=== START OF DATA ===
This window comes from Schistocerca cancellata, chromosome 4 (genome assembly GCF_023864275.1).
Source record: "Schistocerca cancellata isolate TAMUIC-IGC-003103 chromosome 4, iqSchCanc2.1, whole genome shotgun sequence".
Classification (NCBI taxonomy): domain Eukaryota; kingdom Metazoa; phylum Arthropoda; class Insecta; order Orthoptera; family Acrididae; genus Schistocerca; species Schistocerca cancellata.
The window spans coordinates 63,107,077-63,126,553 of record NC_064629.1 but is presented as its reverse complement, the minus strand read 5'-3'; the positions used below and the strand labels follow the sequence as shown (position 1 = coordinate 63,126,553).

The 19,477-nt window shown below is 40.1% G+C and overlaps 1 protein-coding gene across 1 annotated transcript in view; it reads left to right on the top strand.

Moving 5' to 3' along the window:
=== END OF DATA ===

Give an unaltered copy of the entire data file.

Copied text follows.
This window comes from Schistocerca cancellata, chromosome 4 (genome assembly GCF_023864275.1).
Source record: "Schistocerca cancellata isolate TAMUIC-IGC-003103 chromosome 4, iqSchCanc2.1, whole genome shotgun sequence".
Classification (NCBI taxonomy): domain Eukaryota; kingdom Metazoa; phylum Arthropoda; class Insecta; order Orthoptera; family Acrididae; genus Schistocerca; species Schistocerca cancellata.
The window spans coordinates 63,107,077-63,126,553 of record NC_064629.1 but is presented as its reverse complement, the minus strand read 5'-3'; the positions used below and the strand labels follow the sequence as shown (position 1 = coordinate 63,126,553).

The 19,477-nt window shown below is 40.1% G+C and overlaps 1 protein-coding gene across 1 annotated transcript in view; it reads left to right on the top strand.

Moving 5' to 3' along the window: